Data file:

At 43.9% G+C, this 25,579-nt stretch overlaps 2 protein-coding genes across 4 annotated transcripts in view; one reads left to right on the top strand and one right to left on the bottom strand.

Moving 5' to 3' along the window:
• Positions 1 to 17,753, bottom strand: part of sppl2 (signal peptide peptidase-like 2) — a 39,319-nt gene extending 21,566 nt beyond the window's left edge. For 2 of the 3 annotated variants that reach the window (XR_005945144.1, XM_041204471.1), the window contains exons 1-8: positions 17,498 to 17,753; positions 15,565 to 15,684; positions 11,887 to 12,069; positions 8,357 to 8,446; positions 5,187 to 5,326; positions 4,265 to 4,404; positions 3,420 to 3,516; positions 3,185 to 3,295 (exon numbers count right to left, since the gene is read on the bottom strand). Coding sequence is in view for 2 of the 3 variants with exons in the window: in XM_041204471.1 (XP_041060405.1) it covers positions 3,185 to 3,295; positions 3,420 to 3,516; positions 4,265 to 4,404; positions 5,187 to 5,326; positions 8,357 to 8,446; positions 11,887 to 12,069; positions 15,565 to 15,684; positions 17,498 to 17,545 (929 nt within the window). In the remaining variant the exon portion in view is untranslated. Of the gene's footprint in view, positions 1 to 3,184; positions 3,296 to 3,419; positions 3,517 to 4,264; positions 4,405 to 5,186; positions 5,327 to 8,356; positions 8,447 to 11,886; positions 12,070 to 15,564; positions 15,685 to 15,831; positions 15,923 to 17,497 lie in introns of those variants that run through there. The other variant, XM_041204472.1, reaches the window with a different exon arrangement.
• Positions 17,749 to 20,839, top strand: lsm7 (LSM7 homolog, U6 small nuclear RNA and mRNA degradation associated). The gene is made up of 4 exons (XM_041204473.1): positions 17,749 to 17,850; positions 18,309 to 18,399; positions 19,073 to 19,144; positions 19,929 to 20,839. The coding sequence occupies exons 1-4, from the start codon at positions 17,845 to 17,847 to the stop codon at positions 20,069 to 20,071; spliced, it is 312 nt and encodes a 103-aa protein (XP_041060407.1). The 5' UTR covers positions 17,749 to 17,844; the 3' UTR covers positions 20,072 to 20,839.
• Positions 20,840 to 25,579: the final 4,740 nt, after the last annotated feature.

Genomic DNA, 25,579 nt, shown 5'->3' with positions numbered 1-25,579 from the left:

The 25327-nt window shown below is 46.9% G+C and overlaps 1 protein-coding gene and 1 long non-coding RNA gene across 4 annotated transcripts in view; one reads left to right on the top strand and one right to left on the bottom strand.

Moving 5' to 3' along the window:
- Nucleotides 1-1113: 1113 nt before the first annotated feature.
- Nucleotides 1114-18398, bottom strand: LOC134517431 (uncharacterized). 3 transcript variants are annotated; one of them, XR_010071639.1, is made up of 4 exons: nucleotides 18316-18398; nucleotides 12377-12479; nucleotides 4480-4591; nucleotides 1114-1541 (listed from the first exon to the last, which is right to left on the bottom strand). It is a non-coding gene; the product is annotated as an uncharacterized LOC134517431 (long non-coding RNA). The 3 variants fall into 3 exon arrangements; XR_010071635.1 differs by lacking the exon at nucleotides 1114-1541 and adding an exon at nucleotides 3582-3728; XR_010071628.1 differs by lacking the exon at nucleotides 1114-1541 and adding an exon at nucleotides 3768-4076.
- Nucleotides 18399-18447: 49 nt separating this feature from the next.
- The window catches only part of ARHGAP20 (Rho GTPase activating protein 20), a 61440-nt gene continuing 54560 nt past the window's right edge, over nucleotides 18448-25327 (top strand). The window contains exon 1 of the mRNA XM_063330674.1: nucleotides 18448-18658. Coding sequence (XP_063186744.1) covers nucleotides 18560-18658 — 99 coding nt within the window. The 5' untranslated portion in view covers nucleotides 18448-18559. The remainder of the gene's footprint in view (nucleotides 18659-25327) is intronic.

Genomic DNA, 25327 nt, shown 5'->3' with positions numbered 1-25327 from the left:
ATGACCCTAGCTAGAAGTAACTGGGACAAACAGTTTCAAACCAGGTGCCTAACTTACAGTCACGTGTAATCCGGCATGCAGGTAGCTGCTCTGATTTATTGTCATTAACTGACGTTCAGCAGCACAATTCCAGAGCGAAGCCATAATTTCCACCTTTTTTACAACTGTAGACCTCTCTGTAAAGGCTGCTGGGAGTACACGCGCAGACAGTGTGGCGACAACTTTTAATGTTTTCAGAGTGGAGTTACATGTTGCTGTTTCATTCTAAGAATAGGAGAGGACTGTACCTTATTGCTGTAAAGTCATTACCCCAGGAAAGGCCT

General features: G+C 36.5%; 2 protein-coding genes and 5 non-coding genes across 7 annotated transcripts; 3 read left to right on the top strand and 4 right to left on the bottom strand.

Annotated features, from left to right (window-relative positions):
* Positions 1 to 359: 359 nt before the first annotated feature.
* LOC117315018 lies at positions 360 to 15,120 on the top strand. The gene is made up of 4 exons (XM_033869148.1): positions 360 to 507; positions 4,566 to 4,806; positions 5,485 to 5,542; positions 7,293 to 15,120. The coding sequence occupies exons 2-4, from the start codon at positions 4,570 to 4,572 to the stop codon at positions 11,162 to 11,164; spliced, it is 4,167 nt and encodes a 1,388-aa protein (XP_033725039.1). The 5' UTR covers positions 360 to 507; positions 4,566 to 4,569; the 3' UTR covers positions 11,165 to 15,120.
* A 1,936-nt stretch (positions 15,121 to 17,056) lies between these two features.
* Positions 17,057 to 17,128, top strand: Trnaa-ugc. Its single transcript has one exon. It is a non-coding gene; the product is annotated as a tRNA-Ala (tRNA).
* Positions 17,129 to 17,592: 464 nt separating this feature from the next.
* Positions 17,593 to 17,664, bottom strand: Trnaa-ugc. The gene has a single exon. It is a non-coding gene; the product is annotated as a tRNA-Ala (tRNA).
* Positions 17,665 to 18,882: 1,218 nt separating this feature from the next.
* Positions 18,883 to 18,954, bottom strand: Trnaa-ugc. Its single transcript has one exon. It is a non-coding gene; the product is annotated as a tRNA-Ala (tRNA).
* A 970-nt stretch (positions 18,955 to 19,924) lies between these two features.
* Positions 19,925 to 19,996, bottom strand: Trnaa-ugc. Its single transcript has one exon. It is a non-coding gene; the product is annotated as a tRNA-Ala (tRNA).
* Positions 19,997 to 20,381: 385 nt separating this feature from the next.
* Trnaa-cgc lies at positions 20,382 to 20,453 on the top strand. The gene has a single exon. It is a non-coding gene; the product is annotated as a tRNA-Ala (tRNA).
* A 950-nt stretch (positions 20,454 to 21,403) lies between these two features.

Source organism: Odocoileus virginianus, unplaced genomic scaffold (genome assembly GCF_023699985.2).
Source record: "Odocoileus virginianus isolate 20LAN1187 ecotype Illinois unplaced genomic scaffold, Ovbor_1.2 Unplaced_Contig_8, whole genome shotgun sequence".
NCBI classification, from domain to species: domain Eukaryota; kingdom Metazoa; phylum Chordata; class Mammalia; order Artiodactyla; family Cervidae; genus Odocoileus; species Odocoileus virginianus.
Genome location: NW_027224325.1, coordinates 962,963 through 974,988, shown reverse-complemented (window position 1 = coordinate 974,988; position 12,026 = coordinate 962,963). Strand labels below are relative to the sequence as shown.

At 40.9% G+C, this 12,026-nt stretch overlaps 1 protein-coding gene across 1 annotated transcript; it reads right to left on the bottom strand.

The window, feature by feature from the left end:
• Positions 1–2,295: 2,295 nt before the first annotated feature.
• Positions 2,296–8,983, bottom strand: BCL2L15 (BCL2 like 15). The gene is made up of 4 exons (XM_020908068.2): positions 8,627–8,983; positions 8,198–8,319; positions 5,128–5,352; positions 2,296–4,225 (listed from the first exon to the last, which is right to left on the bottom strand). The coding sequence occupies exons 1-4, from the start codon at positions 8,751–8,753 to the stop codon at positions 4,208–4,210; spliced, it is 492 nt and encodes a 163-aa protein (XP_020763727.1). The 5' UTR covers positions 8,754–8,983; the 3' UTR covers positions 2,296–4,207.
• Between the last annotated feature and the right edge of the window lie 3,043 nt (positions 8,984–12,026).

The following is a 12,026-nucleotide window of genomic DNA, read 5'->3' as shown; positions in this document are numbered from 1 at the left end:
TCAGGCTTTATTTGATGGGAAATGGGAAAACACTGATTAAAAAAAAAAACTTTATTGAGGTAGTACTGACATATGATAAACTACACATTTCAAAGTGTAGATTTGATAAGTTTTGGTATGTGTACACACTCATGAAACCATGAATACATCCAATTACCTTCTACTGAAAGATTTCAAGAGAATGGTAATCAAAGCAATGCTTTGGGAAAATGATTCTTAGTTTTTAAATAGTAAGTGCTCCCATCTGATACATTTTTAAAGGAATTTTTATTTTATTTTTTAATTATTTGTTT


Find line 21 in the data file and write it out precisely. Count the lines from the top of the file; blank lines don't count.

* Positions 17,129 to 17,592: 464 nt separating this feature from the next.